07-08 "On The Road" with Luke Bogacki
As usual, I’m way behind with this column. Instead of a monthly recap, I’ve let this drag on for three, so my incessant rambling will go on entirely too long this time around, and I can already tell that we’ll split this up into two articles, so as not to run your printer out of paper before you retreat to the can for some reading. The season is shaping up to be a good one, although there have certainly been times I’ve had my doubts. The last six weeks have been remarkable, far surpassing my hopes, but that’s the way the sport sometimes goes; more often than not, it’s all or nothing.
At the end of my last column, I was just about to head to Baton Rouge, LA for the IHRA Pro-Am event there. I actually talked my Stock Eliminator car owner, former NHRA Super Gas World Champion Bryan Robinson, into coming out of semi-retirement and coming to Baton Rouge (I say he’s semi-retired… He still races quite a bit, but if it doesn’t happen at Memphis or Holly Springs, he’s not going). I had this master plan, so to speak, of running Stock and Hot Rod at Baton Rouge (it’s a long story as to how I justified this, but trust me--it made sense--to me). The only problem with that plan was that I don’t have a way to get two door cars to the track. Enter Bryan and his buddy Butch “Austin Coil“ Daugherty. They brought the Stocker to Baton Rouge, and I took the Vega and the dragster. I entered Stock and Hot Rod, and Bryan put my dragster in Top Dragster.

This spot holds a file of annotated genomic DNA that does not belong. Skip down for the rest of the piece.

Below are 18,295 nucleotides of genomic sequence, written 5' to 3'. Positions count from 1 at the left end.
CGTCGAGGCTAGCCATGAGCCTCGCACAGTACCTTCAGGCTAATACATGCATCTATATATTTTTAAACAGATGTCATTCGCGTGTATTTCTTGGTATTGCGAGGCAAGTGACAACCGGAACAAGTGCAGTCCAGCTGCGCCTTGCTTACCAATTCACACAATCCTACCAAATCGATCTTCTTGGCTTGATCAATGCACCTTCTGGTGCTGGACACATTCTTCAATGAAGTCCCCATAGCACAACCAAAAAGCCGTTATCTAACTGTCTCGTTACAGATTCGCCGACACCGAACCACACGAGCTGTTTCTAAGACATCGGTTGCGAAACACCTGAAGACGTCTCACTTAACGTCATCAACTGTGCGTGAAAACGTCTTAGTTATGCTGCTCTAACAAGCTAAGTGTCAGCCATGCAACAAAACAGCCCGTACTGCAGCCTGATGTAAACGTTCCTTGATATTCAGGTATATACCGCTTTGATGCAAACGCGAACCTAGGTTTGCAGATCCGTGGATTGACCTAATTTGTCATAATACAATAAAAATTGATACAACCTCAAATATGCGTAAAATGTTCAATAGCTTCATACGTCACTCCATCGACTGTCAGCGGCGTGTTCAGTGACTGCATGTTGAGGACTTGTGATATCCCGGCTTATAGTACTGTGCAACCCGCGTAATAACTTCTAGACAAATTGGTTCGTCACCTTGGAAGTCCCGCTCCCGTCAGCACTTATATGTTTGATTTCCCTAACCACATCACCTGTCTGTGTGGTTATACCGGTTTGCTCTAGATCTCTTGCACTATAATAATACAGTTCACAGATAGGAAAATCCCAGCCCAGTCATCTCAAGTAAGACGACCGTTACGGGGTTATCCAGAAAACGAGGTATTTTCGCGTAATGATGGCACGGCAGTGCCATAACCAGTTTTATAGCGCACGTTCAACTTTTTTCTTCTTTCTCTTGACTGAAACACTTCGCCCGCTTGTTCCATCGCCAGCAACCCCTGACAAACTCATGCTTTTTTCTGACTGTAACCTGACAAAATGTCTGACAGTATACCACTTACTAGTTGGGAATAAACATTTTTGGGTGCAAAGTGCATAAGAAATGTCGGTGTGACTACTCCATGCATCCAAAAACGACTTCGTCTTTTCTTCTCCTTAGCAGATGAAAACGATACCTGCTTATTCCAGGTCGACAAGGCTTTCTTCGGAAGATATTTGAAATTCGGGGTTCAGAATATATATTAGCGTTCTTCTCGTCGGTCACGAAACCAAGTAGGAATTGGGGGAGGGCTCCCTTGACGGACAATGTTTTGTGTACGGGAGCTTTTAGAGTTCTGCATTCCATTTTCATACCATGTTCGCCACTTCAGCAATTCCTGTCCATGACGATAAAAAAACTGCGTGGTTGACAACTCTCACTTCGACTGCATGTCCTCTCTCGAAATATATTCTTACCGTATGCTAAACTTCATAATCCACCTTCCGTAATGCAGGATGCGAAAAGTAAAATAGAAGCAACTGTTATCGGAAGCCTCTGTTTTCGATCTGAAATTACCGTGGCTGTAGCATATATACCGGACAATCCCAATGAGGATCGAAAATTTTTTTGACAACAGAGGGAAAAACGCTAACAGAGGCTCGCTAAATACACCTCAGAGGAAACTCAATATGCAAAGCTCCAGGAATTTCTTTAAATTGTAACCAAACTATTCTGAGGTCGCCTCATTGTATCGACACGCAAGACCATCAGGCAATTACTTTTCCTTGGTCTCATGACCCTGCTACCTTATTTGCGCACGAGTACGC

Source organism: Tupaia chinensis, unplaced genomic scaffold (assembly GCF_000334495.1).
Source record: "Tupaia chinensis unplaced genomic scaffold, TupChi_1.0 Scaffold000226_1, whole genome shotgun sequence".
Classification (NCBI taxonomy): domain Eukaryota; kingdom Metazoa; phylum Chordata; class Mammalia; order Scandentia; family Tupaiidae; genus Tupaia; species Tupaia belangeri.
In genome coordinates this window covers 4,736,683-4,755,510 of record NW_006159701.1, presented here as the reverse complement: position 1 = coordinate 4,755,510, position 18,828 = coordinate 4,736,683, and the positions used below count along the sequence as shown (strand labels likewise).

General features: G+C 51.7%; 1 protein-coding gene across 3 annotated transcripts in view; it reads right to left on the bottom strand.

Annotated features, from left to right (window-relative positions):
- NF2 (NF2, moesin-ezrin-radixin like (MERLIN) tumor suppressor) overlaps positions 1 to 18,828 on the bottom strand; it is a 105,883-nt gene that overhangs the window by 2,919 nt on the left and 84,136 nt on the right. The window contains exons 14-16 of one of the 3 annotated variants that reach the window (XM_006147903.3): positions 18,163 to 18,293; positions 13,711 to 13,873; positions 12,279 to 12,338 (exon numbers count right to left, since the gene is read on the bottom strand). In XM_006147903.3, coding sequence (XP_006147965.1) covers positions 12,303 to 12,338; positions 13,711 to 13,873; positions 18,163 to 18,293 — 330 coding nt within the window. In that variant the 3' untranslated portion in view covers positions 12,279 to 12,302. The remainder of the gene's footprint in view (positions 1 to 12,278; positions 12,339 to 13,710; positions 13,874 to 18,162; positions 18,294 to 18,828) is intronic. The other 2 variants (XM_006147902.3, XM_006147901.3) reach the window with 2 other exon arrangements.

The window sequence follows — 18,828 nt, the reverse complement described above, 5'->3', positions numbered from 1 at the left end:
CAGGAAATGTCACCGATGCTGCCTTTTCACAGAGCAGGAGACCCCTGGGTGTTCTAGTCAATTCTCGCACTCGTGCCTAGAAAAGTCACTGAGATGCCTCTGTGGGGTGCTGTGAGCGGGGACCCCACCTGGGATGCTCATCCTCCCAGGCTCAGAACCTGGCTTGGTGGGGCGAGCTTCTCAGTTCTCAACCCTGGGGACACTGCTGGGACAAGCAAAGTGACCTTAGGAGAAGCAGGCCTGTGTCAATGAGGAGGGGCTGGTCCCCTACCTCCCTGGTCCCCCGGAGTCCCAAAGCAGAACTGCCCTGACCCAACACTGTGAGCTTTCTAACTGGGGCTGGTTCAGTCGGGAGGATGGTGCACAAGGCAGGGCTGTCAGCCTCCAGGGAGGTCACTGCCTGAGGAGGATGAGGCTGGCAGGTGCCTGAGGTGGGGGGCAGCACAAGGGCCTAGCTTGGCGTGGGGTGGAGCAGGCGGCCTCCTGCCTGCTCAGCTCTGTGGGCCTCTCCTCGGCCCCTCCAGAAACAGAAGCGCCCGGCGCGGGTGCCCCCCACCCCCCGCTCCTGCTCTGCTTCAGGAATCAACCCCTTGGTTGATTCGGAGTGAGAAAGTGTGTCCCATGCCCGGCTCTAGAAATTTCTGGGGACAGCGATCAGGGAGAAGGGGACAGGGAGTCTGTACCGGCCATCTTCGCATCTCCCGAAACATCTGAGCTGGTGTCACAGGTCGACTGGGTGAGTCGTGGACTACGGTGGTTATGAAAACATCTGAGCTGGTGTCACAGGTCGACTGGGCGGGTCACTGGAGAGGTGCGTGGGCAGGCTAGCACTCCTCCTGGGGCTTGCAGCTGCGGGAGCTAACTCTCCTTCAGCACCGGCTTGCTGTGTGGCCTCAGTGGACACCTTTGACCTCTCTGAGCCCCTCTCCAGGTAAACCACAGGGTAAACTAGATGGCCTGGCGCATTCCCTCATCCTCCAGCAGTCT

Well, the weekend didn’t go as well as I’d hoped in Hot Rod and Stock. In the Vega, my string of making strong runs in the 10.90 class for the “L” continued; first round Saturday I’m .010 take .005 and look across the track at a win light. Day 2, I make it to third round, where I’m something like .012 take .008 for the loss on a double-breakout. Hot Rod sucks.
In Stock, I got in a perfect spot on the ladder for Saturday’s race: if I win two rounds I bye to the quarters. If I win there, I bye again to the final. No heads-up races, I’m the only A/SA car on the grounds--awesome! First round goes as planned. Second round I forget to floor it when the light comes on, and my .040 lamp gets me beat. So much for my well thought out plan!
Thankfully, my man Brob salvaged the weekend with a Top Dragster victory on Saturday night. That’s right--the guy can still get it done. He drove great all night, mowed thru everyone, and parked the CSR Performance Parts dragster in the winner circle at about 2:00 AM Sunday morning.
One great tidbit from Saturday’s Top Dragster win… In division 4, they ladder Top Dragster off qualifying. So, by the time Bryan pulls to the lanes for first round pairings at about 9:00 p.m. (there were lengthy weather delays), about half of the 60-car field is p aired and run-off without our opponent making an appearance. Bryan finally asks “Where is this guy?” I said I didn’t know, but he’s parked right behind the lanes--so I go see what’s going on.